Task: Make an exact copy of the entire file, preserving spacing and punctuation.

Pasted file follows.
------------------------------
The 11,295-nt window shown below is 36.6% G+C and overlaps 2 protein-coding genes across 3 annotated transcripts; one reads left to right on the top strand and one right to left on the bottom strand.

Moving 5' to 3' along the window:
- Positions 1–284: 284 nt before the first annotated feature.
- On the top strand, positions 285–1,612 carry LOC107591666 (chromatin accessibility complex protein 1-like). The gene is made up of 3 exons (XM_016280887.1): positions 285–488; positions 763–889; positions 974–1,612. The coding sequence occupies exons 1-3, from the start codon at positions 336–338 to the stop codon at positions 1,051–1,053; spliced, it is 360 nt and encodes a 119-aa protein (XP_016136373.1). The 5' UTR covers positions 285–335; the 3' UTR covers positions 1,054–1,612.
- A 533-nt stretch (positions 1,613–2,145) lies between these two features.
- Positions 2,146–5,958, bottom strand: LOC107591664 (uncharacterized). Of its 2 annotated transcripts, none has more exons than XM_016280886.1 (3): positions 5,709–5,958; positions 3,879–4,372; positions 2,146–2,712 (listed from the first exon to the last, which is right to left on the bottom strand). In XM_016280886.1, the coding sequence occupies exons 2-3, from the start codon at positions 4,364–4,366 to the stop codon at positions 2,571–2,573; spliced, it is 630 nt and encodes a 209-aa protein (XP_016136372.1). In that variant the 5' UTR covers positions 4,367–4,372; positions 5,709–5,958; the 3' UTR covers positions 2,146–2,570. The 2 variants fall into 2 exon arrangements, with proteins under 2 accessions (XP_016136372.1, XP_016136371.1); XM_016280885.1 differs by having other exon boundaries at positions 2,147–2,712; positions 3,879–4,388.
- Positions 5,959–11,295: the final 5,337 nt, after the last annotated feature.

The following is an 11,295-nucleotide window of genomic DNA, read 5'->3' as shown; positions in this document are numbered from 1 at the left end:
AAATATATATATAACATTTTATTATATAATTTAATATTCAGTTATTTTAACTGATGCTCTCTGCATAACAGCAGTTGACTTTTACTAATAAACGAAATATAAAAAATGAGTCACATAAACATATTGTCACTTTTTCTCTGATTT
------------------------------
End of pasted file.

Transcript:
The 11,295-nt window shown below is 36.6% G+C and overlaps 2 protein-coding genes across 3 annotated transcripts; one reads left to right on the top strand and one right to left on the bottom strand.

Moving 5' to 3' along the window:
- Positions 1–284: 284 nt before the first annotated feature.
- On the top strand, positions 285–1,612 carry LOC107591666 (chromatin accessibility complex protein 1-like). The gene is made up of 3 exons (XM_016280887.1): positions 285–488; positions 763–889; positions 974–1,612. The coding sequence occupies exons 1-3, from the start codon at positions 336–338 to the stop codon at positions 1,051–1,053; spliced, it is 360 nt and encodes a 119-aa protein (XP_016136373.1). The 5' UTR covers positions 285–335; the 3' UTR covers positions 1,054–1,612.
- A 533-nt stretch (positions 1,613–2,145) lies between these two features.
- Positions 2,146–5,958, bottom strand: LOC107591664 (uncharacterized). Of its 2 annotated transcripts, none has more exons than XM_016280886.1 (3): positions 5,709–5,958; positions 3,879–4,372; positions 2,146–2,712 (listed from the first exon to the last, which is right to left on the bottom strand). In XM_016280886.1, the coding sequence occupies exons 2-3, from the start codon at positions 4,364–4,366 to the stop codon at positions 2,571–2,573; spliced, it is 630 nt and encodes a 209-aa protein (XP_016136372.1). In that variant the 5' UTR covers positions 4,367–4,372; positions 5,709–5,958; the 3' UTR covers positions 2,146–2,570. The 2 variants fall into 2 exon arrangements, with proteins under 2 accessions (XP_016136372.1, XP_016136371.1); XM_016280885.1 differs by having other exon boundaries at positions 2,147–2,712; positions 3,879–4,388.
- Positions 5,959–11,295: the final 5,337 nt, after the last annotated feature.

The following is an 11,295-nucleotide window of genomic DNA, read 5'->3' as shown; positions in this document are numbered from 1 at the left end:
AAATATATATATAACATTTTATTATATAATTTAATATTCAGTTATTTTAACTGATGCTCTCTGCATAACAGCAGTTGACTTTTACTAATAAACGAAATATAAAAAATGAGTCACATAAACATATTGTCACTTTTTCTCTGATTT